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Taxon  Report  
Salvinia minima  Baker
Water spangles
Salvinia minima is an annual or perennial herb that is not native to California.
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Genus: Salvinia
Family: Salviniaceae  
Category: fern  
PLANTS group:Fern
Jepson eFlora section: fern

Wetlands: Occurs in wetlands
Name Status:
Accepted by JEF + PLANTS

Alternate Names:
PLANTSSalvinia auriculata
PLANTSSalvinia rotundifolia
Information about  Salvinia minima from other sources

[Wikipedia] Non-native, Description, Invasiveness: Salvinia minima is a species of aquatic, floating fern that grows on the surface of still waterways.[1] It is usually referred to as common salvinia or water spangles. Salvinia minima is native to South America, Mesoamerica, and the West Indies and was introduced to the United States in the 1920s-1930s.[2] It is classified as an invasive species internationally and can be detrimental to native ecosystems.[3] This species is similar to but should not be confused with giant salvinia, Salvinia molesta. Description The leaves of Salvinia minima are small and oval, ranging from 0.4 to 2 centimeters in length.[1] Each rhizome of the fern floats close to the surface and has a joined set of leaves that branch off horizontally.[1] The leaves grow in joined sets of three, with two leaves floating on the surface and one leaf dissected, hanging underneath.[4] This species is rootless but the dissected leaves that hang down act as root-like structures and are longer than the floating leaves.[4] Fine white hairs grow uniformly on the leaf surface and serve to repel water. The hairs grow in groups of four but do not touch at the tips. There are longer brown hairs present on the underside of leaves as well. Leaves range from bright green to brown in color, often browning with age and in sunlight.[1] Invasive species Though Salvinia minima is native to Latin America and the West Indies, it has been introduced to parts of the United States, where it is considered an invasive alien species. It was first noted in the U.S. in St. John's river in eastern Florida. It is thought to have been transported there by shipping boats in the late 1920s or early 1930s.[1] S. minima quickly expanded its range throughout Florida and then expanded westward and northward in the United States. It spreads to new ecosystems on the bottoms of boats, in ship ballast tanks, through flooding waterways, or can be carried by birds or other animals. S. minima currently has a range that spreads across the southeast from Florida to New Mexico as well as some northern states, including New York, Massachusetts, New Jersey, and Maryland. It is also present in Puerto Rico.[6] S. minima is listed as a noxious plant in Texas, where it is prohibited from being owned and transported.[6][7] Effect on native ecosystems When introduced to a new environment, Salvinia minima can quickly reproduce and form expansive mats on the top of waterways. Its presence and speedy reproduction can out-compete and inhibit the growth of native water plants. Mats of S. minima can block sunlight from entering the water, which suppresses the growth of underwater plants that photosynthesize, resulting in less dissolved oxygen in the water. This can lead to fish kills. Waterfowl species that feed on either fish or native aquatic plants can also be affected by a lack of food. In bayou and swamp areas specifically, S. minima is known to out-compete the floating aquatic plant duckweed (Lemnoideae). Duckweed is a relatively benign plant that is rich in protein and serves as a common source of food for many fish and bird species in its ecosystem.[8] S. minima, however, has questionable nutritional value,[9] although the Salvinia genus has been studied for use as a supplement in livestock feeds.[10][11][12][13] The result of an invasion of S. minima on native ecosystems can be a serious threat to native species and overall biodiversity. As such, S. minima is considered an invasive species and is described on the Global Invasive Species Database.[1][5] ] Salvinia minima can be a nuisance to recreational watercraft, especially kayaks and canoes, in areas where it grows densely. It can also have adverse effects on crawfish farming, rice farming, and other commercial activities that occur in waterways where it is present.[5] (contributed by Mary Ann Machi)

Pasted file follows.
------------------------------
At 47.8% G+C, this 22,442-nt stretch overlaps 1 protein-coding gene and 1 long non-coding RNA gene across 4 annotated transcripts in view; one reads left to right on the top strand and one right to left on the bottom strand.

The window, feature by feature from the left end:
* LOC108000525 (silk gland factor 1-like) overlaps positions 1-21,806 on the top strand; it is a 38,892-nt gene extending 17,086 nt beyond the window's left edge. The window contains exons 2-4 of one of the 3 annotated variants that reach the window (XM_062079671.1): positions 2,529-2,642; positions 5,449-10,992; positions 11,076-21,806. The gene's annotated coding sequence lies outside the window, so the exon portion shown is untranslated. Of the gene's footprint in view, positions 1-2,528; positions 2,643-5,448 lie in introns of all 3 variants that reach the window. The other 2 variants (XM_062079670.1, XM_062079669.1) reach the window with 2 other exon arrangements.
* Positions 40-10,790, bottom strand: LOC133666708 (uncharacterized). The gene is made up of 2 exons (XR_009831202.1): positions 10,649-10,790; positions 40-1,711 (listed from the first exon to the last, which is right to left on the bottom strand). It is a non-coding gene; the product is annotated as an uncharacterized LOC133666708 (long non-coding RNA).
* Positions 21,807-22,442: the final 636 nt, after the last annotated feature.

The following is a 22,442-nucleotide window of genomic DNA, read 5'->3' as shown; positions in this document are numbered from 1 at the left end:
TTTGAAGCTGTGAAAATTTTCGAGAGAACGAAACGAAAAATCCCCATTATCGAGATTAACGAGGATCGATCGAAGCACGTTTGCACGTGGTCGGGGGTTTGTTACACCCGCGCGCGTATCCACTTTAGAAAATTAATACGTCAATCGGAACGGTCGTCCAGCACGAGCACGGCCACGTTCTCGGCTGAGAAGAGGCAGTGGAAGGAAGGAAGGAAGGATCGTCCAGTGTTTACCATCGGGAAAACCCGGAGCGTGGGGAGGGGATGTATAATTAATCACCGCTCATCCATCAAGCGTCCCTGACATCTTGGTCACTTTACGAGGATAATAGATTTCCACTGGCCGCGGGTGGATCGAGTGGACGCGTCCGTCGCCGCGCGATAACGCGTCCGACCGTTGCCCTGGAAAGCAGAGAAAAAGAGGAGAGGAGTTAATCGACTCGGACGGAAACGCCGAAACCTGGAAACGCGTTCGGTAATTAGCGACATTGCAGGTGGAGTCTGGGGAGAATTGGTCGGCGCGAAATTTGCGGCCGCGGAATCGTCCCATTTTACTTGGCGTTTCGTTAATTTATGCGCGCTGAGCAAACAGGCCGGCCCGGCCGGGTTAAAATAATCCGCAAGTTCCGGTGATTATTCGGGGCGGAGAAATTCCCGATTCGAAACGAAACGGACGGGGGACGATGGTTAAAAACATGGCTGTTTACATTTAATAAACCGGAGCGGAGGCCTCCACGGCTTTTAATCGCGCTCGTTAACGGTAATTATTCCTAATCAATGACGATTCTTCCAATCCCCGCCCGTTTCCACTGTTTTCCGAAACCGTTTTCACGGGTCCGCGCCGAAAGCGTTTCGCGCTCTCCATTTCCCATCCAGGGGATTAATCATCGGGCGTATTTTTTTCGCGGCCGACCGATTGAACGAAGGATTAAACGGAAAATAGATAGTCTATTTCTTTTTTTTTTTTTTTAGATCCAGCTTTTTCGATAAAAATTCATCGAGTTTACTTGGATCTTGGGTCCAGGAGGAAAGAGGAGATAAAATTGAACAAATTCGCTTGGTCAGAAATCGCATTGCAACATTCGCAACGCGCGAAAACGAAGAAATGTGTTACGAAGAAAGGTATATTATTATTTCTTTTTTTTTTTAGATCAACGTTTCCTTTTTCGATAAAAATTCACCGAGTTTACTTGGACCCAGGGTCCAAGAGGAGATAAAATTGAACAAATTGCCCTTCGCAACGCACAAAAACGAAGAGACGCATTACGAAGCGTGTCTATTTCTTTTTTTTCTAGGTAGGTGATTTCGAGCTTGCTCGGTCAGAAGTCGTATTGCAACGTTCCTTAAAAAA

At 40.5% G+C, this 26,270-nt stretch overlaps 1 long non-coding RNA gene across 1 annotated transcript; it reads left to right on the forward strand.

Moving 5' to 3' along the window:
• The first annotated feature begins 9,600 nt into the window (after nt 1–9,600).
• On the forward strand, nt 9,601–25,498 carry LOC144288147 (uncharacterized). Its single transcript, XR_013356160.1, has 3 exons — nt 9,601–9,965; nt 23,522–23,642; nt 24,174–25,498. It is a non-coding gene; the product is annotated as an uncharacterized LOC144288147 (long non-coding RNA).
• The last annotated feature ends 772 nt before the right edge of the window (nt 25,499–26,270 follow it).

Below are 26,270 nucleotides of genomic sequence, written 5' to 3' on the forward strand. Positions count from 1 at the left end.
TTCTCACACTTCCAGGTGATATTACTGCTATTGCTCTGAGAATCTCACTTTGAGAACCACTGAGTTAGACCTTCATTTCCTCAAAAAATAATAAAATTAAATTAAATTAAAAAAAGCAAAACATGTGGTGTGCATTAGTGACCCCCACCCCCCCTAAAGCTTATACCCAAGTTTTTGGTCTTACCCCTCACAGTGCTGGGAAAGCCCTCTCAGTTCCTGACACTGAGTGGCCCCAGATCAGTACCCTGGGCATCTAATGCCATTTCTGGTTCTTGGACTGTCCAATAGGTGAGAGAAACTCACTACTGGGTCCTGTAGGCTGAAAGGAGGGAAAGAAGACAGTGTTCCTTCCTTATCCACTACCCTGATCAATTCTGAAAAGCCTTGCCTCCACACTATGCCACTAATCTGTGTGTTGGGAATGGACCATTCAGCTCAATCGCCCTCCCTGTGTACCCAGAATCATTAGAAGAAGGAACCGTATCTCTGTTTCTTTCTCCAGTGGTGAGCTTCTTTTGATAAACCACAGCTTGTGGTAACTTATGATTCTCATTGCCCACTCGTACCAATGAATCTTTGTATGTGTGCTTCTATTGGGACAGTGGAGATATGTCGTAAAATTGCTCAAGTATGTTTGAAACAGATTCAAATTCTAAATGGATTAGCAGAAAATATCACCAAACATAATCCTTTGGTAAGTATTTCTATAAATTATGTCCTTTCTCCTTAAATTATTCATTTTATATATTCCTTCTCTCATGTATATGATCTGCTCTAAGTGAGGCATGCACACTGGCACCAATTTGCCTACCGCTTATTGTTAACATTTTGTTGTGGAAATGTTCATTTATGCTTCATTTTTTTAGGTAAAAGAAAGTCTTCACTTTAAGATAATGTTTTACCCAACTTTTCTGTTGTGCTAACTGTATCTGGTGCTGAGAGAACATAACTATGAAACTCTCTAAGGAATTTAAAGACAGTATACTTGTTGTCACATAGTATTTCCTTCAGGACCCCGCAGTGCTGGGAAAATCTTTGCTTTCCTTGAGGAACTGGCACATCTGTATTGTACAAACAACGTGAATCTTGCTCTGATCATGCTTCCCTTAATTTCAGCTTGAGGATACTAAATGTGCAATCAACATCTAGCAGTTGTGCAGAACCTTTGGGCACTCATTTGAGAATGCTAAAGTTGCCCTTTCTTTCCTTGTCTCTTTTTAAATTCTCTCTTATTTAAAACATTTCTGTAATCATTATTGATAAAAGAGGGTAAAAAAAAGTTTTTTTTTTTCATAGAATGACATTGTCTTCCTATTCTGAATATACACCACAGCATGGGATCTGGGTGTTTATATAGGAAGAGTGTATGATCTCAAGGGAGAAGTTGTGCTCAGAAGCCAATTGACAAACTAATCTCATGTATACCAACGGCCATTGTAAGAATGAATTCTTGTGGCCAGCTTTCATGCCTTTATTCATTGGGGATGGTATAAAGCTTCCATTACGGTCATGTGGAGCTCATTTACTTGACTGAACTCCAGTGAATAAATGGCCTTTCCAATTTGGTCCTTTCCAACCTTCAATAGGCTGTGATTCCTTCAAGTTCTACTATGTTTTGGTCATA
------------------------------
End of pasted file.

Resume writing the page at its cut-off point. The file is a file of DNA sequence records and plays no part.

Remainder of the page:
Suggested Citation
Calflora: Information on California plants for education, research and conservation, with data contributed by public and private institutions and individuals. [web application]. 2024. Berkeley, California: The Calflora Database [a non-profit organization]. Available: https://www.calflora.org/   (Accessed: 04/13/2024).